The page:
The Philadelphia Eagles have fired defensive line coach Jim Washburn after their 38-33 loss to the Dallas Cowboys Sunday night.According to the team, Washburn was “relieved of his duties” following the team’s eighth straight loss. The Eagles defensive line gave up 123 rushing yards compared to the Cowboys 183 rushing yards, which does not seem to be the reason behind his firing.“Jim is a fine football coach and we appreciate the efforts he gave to this team over the past two years,” coach Andy Reid. “However, I determined that it was in the team’s best interest that we move in a different direction in terms of trying to maximize the production of that position group. We look forward to having Tommy Brasher back on board to work with the defensive line.”Brasher was the Eagles defensive line coach in 1985 and from 1999 through 2005.One the determining factors that played into Washburn’s firing was that he had become a “cancer” around the team, according to the Philadelphia Inquirer. His attitude took a turn for the worse when defensive end Jason Babin was released last week and picked up off of waivers by the Jacksonville Jaguars.Washburn was hired by Reid in Jan. 2011 to improve his pass rush defense. He brought his wide nine scheme to the Eagles, which aims to sack the quarterback at the expense of a run defense. The Eagles only managed to sack Tony Romo Sunday night one time for an 11-yard loss.The Eagles have 46 sacks on the season, but that was not enough for Reid nor the Eagles front office.Washburn built a reputation with the team for being outspoken about his thoughts. Last November, he was involved in an argument with offensive coordinator Marty Mornhinweg on the sideline during a game.He also expressed his frustrations to players about former defensive coordinator Juan Castillo, who was fired earlier in the season by Reid. Washburn has also complained about new defensive coordinator Todd Bowles, according to the Philadelphia Inquirer.With a few more weeks left to go in the season, Reid has potentially seen his last days as the Eagles head coach and could possibly receive his pink slip soon.
June 4, 2018 Lori Saldana on her race for Board of Supervisors in District 4 Posted: June 4, 2018 00:00 00:00 spaceplay / pause qunload | stop ffullscreenshift + ←→slower / faster ↑↓volume mmute ←→seek . seek to previous 12… 6 seek to 10%, 20% … 60% XColor SettingsAaAaAaAaTextBackgroundOpacity SettingsTextOpaqueSemi-TransparentBackgroundSemi-TransparentOpaqueTransparentFont SettingsSize||TypeSerif MonospaceSerifSans Serif MonospaceSans SerifCasualCursiveSmallCapsResetSave SettingsThe June Primary is Tuesday and Democrat Lori Saldana is running for County Supervisor of District 4.She sat down with KUSI with the latest on her campaign. Categories: Local San Diego News Tags: Decision 2018 FacebookTwitter KUSI Newsroom, KUSI Newsroom
Former Infosys CFO and currently, Manipal Global Education Chairman TV Mohandas Pai (extreme right) at an event in Bengaluru on August 9, 2016.IANS”In the absence of a post-graduation qualification in engineering with an adequate specialisation, engineering graduates passing out of India’s colleges will find it tough to get a job in IT companies.” This is the straight and simple message from TV Mohandas Pai, former CFO of Infosys.”In future if you want to have a job, you must have M Tech, you must know coding and you must be an expert. You must have some level of expertise,” Pai, who currently heads Manipal Global Education, told news agency PTI.Read: Pessimism, fear grips IT employees, mid-level staff most vulnerableThe days of IT companies hiring fresh engineering graduates and then imparting training to them for four to six months to make them industry-ready are over, according to him.”They (IT companies) are not going to catch you raw and give you training for six months and pay for it. Why should they waste their time? They will test you on your coding skills and if you know very good coding, they will hire you,” he told the agency.The statement comes amid reports of massive layoffs by IT companies such as Tech Mahindra, Wipro, Capgemini and Cognizant, though most of them have played down such reports and said trimming of workers based on performance appraisal is an annual feature and no different this year.A top recruitment firm estimated the number of IT jobs that could be potentially under threat at six lakhs in the $150-billion industry that employs about 40 lakh people.”The digital tsunami will trigger jobs cuts in a big way in the IT industry that employs about 40 lakh people…about 24 lakh of them will have to be re-trained…but there are limitations here,” Kris Lakshmikanth, chairman and managing director of Head Hunters, told International Business Times India Edition last month. “Out of these 24 lakh employees, only about 50 percent, or approximately 12 lakh, can be re-trained and about 6 lakh can manage with existing skills. The rest, approximately 6 lakh, will lose their jobs over the next three years,” he added.He based his assessment on a report presented by McKinsey & Company at the Nasscom India Leadership Forum in February.He said senior managers, typically earning about Rs 25 lakh or more per annum, would be the worst hit. “Even if they are willing to take a salary cut, not many will be willing to hire them,” Lakshmikanth said.”My inferences are based on the McKinsey report and discussions with top executives of IT companies,” he added.The layoff wave, so to speak, will impact those employed in telecom and banking sectors also, he added.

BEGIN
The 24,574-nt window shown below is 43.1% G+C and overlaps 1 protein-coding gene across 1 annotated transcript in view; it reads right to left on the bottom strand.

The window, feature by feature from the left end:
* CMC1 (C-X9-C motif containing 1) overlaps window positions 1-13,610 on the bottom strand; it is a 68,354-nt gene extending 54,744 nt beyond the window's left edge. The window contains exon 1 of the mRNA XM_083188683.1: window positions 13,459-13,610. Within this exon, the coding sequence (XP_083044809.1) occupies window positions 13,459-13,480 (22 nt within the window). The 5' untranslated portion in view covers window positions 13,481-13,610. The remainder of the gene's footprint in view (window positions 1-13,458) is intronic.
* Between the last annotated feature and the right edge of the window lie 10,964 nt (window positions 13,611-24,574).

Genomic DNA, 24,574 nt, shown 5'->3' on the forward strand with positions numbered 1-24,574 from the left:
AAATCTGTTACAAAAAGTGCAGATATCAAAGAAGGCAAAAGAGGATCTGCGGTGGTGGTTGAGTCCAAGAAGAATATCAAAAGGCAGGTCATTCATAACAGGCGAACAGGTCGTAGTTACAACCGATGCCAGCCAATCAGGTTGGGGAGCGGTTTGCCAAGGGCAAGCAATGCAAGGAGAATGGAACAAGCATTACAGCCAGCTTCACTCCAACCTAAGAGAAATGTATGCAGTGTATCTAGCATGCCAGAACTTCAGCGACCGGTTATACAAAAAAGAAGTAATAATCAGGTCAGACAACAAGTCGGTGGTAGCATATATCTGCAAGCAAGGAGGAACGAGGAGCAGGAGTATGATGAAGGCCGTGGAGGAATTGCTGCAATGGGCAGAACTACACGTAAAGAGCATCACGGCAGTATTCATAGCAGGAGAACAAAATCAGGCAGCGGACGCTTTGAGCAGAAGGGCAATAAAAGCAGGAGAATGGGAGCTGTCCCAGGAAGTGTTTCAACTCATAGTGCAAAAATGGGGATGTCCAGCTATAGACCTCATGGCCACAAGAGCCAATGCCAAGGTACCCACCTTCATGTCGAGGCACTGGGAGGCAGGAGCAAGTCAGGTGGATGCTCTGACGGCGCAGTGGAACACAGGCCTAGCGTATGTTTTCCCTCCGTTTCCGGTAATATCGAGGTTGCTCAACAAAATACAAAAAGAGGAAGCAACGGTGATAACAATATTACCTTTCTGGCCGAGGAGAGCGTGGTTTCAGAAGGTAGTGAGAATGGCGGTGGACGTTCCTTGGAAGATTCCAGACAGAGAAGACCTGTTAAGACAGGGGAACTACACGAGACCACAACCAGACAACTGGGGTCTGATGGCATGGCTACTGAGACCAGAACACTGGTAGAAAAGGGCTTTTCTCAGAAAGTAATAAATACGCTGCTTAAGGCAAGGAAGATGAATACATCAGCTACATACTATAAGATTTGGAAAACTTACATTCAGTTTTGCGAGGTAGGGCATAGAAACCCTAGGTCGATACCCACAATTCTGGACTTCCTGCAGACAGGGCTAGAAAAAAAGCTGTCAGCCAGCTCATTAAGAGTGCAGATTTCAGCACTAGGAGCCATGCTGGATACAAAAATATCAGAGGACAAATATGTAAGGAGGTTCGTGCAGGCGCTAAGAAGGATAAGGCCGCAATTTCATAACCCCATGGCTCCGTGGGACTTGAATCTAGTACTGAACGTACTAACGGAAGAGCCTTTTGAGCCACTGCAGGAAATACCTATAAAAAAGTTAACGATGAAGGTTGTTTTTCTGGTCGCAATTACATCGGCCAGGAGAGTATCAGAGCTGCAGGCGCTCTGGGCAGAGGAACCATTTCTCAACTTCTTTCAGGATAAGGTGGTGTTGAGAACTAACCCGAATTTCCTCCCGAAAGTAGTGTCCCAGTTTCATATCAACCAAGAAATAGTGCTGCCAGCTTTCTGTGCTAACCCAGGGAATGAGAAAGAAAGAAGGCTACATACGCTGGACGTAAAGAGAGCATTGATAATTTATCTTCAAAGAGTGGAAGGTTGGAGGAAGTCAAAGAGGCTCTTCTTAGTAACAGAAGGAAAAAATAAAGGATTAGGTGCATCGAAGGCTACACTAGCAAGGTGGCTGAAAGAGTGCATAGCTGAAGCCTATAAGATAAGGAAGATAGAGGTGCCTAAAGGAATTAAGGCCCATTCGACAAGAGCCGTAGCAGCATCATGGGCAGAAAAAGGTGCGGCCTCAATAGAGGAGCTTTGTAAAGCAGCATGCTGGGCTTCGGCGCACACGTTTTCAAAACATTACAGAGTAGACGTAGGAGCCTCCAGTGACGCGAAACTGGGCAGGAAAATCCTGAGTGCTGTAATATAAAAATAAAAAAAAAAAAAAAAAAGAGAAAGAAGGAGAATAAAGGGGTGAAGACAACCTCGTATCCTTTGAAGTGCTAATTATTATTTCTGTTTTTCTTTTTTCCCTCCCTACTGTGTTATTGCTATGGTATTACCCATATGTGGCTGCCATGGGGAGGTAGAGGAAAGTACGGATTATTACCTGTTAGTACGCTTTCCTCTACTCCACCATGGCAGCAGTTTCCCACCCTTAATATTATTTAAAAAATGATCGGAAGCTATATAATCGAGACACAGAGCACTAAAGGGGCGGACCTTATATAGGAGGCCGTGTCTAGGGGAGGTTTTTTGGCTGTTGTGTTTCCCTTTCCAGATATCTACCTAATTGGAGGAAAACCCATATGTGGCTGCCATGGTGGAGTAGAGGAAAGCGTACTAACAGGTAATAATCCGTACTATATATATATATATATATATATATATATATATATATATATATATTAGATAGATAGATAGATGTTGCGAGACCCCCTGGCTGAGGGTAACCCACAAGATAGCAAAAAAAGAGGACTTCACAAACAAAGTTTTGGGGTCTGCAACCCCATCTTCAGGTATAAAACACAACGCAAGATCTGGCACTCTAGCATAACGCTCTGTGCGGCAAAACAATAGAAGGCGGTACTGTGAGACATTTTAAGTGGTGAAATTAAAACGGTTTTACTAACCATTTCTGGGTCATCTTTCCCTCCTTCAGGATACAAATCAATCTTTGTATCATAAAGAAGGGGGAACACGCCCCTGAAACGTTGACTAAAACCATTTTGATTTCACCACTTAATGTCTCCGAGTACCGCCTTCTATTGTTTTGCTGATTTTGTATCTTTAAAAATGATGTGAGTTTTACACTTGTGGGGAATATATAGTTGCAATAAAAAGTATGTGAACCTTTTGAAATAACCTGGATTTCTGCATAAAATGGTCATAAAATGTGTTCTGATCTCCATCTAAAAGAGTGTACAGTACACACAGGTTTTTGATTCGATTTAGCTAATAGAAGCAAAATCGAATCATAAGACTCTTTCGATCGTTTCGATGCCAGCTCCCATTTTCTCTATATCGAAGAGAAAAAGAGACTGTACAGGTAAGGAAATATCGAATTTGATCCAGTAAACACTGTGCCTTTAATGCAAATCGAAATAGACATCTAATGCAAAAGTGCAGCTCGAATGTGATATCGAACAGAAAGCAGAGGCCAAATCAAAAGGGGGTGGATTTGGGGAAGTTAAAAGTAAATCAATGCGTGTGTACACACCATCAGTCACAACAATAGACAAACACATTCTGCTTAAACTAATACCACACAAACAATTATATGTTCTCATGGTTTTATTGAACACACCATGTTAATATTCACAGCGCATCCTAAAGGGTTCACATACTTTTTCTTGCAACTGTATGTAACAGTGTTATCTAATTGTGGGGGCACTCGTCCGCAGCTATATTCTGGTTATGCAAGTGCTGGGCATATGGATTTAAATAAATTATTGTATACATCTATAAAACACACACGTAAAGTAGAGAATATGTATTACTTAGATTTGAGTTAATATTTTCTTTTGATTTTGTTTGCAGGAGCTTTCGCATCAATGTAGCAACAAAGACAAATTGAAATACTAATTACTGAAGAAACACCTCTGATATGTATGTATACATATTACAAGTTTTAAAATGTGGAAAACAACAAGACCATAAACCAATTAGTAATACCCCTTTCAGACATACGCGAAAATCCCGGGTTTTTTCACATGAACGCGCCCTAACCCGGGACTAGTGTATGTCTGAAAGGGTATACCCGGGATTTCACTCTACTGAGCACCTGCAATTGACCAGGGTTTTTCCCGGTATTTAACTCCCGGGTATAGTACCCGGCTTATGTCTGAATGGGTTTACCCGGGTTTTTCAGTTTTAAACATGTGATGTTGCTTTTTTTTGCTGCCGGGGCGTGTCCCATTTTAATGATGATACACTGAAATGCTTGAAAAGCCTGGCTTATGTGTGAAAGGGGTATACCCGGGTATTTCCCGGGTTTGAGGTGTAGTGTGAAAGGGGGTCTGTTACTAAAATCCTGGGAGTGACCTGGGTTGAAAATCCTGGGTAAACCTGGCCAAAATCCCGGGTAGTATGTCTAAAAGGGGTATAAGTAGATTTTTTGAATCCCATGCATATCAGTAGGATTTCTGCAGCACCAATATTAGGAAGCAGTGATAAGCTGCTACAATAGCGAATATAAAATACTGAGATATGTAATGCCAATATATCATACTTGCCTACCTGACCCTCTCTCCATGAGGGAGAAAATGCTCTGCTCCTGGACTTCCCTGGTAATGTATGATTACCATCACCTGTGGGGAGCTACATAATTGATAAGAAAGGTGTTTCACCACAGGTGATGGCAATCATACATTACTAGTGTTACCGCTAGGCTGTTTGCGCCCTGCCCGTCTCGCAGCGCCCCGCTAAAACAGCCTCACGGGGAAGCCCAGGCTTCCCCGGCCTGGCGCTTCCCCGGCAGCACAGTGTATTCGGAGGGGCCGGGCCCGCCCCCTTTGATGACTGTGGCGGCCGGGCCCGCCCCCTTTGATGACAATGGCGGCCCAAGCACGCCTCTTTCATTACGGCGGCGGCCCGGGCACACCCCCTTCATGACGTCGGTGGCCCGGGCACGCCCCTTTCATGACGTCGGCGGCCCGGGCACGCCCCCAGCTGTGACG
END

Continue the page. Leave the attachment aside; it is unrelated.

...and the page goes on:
Rohingya Muslim children and elders gather at the Thet Kel Pyin camp in Rakhine state during the Eid al-Adha celebrations on 22 August 2018. Photo: AFPAbdurahim worries the lack of food, medicine and free movement is doing lasting damage to his four young children, who are among more than 129,000 Rohingya Muslims trapped in squalid camps inside Myanmar’s Rakhine state.In the grimy, rubbish-strewn alleyways of Thet Kel Pyin camp, near the state capital Sittwe, children gather around a slaughtered cow, a rare chance to eat meat on the second day of the Eid al-Adha festival.Most of the camp’s residents were forced from their homes in 2012, victims of ethnic and religious hatreds that have simmered for decades.Cut off from outside contact, their plight is rarely reported.Abdurahim, 46, fears that everyday life in the camp-split communities, restricted movement for the Rohingya and dependency on relief handouts-will shape his children forever.Aged between eight and 17, their formative years have been spent in Thet Kel Pyin, where the family arrived six years ago.“What kind of memory comes into their head? They think only one ethnicity lives like this,” Abdurahim-whose Myanmar name is Shwe Hla-told AFP.“Their vision is becoming like this.”His family’s struggle is overshadowed by the vast scale of the Rohingya refugee exodus into neighbouring Bangladesh that began one year ago.An army crackdown last August saw 700,000 of the persecuted minority flee over the border to one of the world’s largest refugee camps in violence the UN and US have likened to ethnic cleansing.Grim realityConditions in Thet Kel Pyin, witnessed during a brief visit late Wednesday on a government-steered press trip, suggested a dire need for food, education, jobs and medical services.But it is probably among the better camps in Rakhine, where government minders are willing to take media and visiting dignitaries.Visitors are denied access to other sites, like those in remote Pauktaw township where more than 22,000 eke out an existence in shelters built upon piles of garbage and excrement.Kaman Muslims live alongside the Rohingya in the camps, where many struggle with deteriorating health.“After six years here, our health is worsening,” said Thin Mya, a 64-year-old Kaman Muslim mother of four. “The rooms are so close to each other so… the health problem is getting bigger.”The first step to improving the grim reality of internally displaced Rohingya is “freedom of movement”, said Abdurahim, once a prosperous owner of a construction business in Sittwe.Myanmar says it is ready and willing to repatriate the hundreds of thousands of Rohingya who have fled to Bangladesh since last year.But it has complicated the process with bureaucracy while the refugees refuse to return without guarantees of safety, security and compensation.The UN has said conditions in Myanmar are not ripe for a safe and voluntary repatriation, especially given the desperate conditions in camps like Thet Kel Pyin, which were established after previous rounds of violence.To head off criticism, Myanmar says it will close nearly 20 of the camps in coming months.State media on Tuesday said one camp had been closed at Ni Din in the Kyauktaw area of Rakhine, following recommendations by the late United Nations secretary-general Kofi Annan released last year.But the UN’s Office for Coordination of Humanitarian Affairs questioned whether these “so-called camp ‘closures’” were being done in the spirit of those recommendations, which emphasised an end to movement restrictions and granting the Rohingya a pathway to citizenship.“What matters most is not whether a camp is closed, but whether the displaced people in them can go home or be relocated in a process that profoundly transforms their lives,” OCHA spokesperson Pierre Peron told AFP.Myanmar’s government denies allegations of ethnic cleansing of the Rohingya, yet labels them “Bengalis” non-native to the Buddhist-majority country.It insists that any Rohingya who return from Bangladesh should take up a National Verification Card, a form of ID that falls short of citizenship and denies them full rights.“Why do we need to hold this National Verification Card?” said Abdurahim. “We have lived here for generations.”